What Is the Purpose of a Flywheel in a Car?

by Mike Southern

Every car has a flywheel. Flywheels are heavy metal disks, between 12 and 15 inches in diameter, with gear teeth cut into its circumference. They are attached to the rear of the crankshaft, between the engine and the transmission. Sometimes they are called flex plates when connected to an automatic transmission, and in this case they are lighter than the flywheels used with manual transmissions.

Starting the Engine

The gear teeth cut into the flywheel’s circumference help with starting the engine. The engine’s starter motor has a small gear (called a Bendix gear) that mates up to the flywheel when you turn the key. The Bendix gear / starter motor combination spins the flywheel, turning the crankshaft and beginning the compression cycle necessary to start the engine. After the engine starts, the Bendix gear withdraws so the flywheel can spin freely.

Smoothing Engine Speed

Once the engine has started, the crankshaft converts the up-and-down motion of the pistons into rotary motion. However, this motion is jerky because power is generated only twice (for a four-cylinder engine) or four times (for an eight-cylinder) during one engine revolution. The mass of the flywheel uses inertia to keep the engine crankshaft turning between each of these piston firings, so the rotation speed of the crankshaft is kept constant and the engine runs smoothly.

Balancing the Engine

Because the pistons are offset from the center of the crankshaft, the engine vibrates and wobbles as each piston fires at a different angle. The heavy weight of the flywheel resists this side-to-side motion, helping to stabilize and balance the engine on its mounts and reduce vibration throughout the vehicle.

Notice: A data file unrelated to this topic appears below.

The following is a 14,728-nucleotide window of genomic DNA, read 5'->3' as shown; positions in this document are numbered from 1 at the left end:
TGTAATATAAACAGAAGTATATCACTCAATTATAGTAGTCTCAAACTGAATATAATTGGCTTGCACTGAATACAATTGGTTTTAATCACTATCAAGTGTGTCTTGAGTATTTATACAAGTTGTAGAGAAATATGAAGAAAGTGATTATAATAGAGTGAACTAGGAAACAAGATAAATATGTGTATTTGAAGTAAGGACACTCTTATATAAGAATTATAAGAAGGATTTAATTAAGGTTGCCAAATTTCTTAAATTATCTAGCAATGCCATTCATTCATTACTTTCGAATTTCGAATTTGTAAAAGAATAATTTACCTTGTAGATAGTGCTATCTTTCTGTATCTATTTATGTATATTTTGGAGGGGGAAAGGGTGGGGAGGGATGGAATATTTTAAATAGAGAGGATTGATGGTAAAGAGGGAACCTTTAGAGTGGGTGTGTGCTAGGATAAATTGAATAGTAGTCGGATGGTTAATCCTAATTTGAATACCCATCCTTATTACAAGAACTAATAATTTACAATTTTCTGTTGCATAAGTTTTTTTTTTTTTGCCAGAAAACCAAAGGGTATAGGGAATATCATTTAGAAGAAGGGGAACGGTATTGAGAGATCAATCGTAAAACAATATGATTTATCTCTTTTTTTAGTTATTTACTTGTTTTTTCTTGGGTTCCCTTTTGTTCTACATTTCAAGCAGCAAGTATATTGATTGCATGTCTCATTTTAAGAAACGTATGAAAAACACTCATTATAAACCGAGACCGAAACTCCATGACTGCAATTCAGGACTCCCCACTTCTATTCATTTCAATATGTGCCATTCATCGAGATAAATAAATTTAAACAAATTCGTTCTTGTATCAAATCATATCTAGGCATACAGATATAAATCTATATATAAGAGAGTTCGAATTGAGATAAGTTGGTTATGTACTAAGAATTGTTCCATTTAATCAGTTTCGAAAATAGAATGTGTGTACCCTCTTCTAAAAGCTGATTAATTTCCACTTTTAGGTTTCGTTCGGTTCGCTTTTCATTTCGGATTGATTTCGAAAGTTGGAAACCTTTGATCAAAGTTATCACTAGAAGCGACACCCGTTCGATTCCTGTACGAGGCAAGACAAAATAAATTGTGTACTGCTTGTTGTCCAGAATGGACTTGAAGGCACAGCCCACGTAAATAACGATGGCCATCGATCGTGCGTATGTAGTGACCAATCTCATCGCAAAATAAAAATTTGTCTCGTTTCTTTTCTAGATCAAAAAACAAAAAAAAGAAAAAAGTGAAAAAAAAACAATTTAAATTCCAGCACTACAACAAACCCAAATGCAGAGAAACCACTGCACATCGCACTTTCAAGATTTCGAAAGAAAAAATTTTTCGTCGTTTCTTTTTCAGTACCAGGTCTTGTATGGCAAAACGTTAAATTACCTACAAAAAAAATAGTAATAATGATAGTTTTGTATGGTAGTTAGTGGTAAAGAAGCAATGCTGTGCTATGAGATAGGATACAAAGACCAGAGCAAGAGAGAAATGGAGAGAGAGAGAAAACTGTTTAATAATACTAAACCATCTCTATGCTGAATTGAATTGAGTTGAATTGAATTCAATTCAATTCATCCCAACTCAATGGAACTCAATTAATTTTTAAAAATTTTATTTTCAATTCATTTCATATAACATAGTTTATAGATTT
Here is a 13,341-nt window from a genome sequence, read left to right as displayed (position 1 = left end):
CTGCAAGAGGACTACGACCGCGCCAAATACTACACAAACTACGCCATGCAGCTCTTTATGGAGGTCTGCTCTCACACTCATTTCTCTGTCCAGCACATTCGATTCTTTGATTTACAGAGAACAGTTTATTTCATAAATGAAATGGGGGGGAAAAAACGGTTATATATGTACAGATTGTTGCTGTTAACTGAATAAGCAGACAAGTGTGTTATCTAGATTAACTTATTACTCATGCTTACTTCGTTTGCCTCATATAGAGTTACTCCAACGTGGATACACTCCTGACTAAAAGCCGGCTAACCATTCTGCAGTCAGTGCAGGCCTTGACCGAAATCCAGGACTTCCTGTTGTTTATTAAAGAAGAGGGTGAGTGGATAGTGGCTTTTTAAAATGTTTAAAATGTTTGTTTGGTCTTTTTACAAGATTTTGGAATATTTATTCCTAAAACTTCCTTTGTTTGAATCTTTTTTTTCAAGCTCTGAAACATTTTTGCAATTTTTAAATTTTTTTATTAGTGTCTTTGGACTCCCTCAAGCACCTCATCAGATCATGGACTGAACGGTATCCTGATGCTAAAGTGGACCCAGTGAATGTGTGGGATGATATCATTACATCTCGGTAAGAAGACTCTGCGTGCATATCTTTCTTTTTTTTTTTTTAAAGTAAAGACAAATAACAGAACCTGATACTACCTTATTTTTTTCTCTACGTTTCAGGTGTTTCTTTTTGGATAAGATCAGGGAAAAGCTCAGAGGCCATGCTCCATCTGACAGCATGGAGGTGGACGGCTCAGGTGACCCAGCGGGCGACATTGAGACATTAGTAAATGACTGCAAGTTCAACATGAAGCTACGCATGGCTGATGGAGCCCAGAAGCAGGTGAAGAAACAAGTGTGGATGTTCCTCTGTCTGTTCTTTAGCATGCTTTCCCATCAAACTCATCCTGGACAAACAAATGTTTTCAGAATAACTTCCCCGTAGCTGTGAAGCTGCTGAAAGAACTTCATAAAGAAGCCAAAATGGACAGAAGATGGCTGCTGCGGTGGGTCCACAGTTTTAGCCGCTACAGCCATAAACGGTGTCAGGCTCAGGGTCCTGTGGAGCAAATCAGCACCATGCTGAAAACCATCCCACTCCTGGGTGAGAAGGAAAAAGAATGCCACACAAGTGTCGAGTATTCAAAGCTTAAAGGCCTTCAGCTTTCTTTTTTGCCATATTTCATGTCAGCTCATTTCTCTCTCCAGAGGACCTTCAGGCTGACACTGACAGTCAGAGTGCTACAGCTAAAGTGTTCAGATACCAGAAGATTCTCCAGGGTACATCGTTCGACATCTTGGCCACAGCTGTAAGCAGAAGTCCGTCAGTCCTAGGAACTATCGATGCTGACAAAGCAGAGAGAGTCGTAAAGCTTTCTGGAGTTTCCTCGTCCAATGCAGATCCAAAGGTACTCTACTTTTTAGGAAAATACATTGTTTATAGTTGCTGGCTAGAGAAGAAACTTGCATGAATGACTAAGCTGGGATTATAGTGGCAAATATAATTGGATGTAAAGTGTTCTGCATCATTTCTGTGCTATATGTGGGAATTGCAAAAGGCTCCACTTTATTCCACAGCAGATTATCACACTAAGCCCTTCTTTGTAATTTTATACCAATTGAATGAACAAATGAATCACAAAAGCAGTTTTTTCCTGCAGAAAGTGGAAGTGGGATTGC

Reduce Drivetrain Stress

By stabilizing the engine’s movement and smoothing out its speed, the flywheel reduces wear and tear on other drivetrain components. Although the engine and the transmission shafts are parallel to each other, the attachments between the transmission and the axle are not; the driveshaft uses universal joints that constantly change angles as they turn. Flywheels help reduce the wear on these joints.

How Weight Helps

Flywheel weight is one of the adjustments custom engine builders use to tailor their engine’s performance for specific uses. Heavier flywheels help engines that work under loads that may cause the engine to bog down; cars that consistently pull heavy trailers might benefit from a larger flywheel. Engines that run at high speeds—like race car engines—benefit from a lighter flywheel to improve acceleration at speed; this can make it harder to keep the engine idling smoothly and more difficult to accelerate from a dead stop. This is why racers need their pit crews to help start their cars by pushing them.

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